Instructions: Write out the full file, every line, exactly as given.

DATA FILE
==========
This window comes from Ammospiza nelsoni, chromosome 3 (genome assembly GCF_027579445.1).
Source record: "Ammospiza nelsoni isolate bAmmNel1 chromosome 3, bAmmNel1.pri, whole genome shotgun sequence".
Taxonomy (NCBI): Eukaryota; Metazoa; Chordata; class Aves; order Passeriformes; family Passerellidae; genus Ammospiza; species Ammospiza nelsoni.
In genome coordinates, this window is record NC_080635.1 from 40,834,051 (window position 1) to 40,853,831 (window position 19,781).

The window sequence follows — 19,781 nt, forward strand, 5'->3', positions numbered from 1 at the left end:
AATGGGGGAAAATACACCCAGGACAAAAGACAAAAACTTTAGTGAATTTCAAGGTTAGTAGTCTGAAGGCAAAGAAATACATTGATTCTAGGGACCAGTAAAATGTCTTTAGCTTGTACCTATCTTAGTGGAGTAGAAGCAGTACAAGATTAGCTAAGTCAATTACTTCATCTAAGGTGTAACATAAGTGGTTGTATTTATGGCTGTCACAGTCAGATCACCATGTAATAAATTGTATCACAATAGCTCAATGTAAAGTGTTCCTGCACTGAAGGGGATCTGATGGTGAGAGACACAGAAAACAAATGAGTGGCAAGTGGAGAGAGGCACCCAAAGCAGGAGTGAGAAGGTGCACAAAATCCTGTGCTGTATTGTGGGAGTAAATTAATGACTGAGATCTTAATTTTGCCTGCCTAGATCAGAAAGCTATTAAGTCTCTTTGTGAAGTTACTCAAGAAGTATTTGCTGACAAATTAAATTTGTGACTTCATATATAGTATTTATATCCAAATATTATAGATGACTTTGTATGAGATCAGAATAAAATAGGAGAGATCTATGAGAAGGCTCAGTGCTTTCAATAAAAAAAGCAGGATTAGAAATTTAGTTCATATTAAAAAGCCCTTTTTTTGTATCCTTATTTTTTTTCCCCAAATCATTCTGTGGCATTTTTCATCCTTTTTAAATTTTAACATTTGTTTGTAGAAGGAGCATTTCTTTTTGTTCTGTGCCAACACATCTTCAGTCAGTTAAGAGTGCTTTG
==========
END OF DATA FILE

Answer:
This window comes from Ammospiza nelsoni, chromosome 3 (genome assembly GCF_027579445.1).
Source record: "Ammospiza nelsoni isolate bAmmNel1 chromosome 3, bAmmNel1.pri, whole genome shotgun sequence".
Taxonomy (NCBI): Eukaryota; Metazoa; Chordata; class Aves; order Passeriformes; family Passerellidae; genus Ammospiza; species Ammospiza nelsoni.
In genome coordinates, this window is record NC_080635.1 from 40,834,051 (window position 1) to 40,853,831 (window position 19,781).

The window sequence follows — 19,781 nt, forward strand, 5'->3', positions numbered from 1 at the left end:
AATGGGGGAAAATACACCCAGGACAAAAGACAAAAACTTTAGTGAATTTCAAGGTTAGTAGTCTGAAGGCAAAGAAATACATTGATTCTAGGGACCAGTAAAATGTCTTTAGCTTGTACCTATCTTAGTGGAGTAGAAGCAGTACAAGATTAGCTAAGTCAATTACTTCATCTAAGGTGTAACATAAGTGGTTGTATTTATGGCTGTCACAGTCAGATCACCATGTAATAAATTGTATCACAATAGCTCAATGTAAAGTGTTCCTGCACTGAAGGGGATCTGATGGTGAGAGACACAGAAAACAAATGAGTGGCAAGTGGAGAGAGGCACCCAAAGCAGGAGTGAGAAGGTGCACAAAATCCTGTGCTGTATTGTGGGAGTAAATTAATGACTGAGATCTTAATTTTGCCTGCCTAGATCAGAAAGCTATTAAGTCTCTTTGTGAAGTTACTCAAGAAGTATTTGCTGACAAATTAAATTTGTGACTTCATATATAGTATTTATATCCAAATATTATAGATGACTTTGTATGAGATCAGAATAAAATAGGAGAGATCTATGAGAAGGCTCAGTGCTTTCAATAAAAAAAGCAGGATTAGAAATTTAGTTCATATTAAAAAGCCCTTTTTTTGTATCCTTATTTTTTTTCCCCAAATCATTCTGTGGCATTTTTCATCCTTTTTAAATTTTAACATTTGTTTGTAGAAGGAGCATTTCTTTTTGTTCTGTGCCAACACATCTTCAGTCAGTTAAGAGTGCTTTG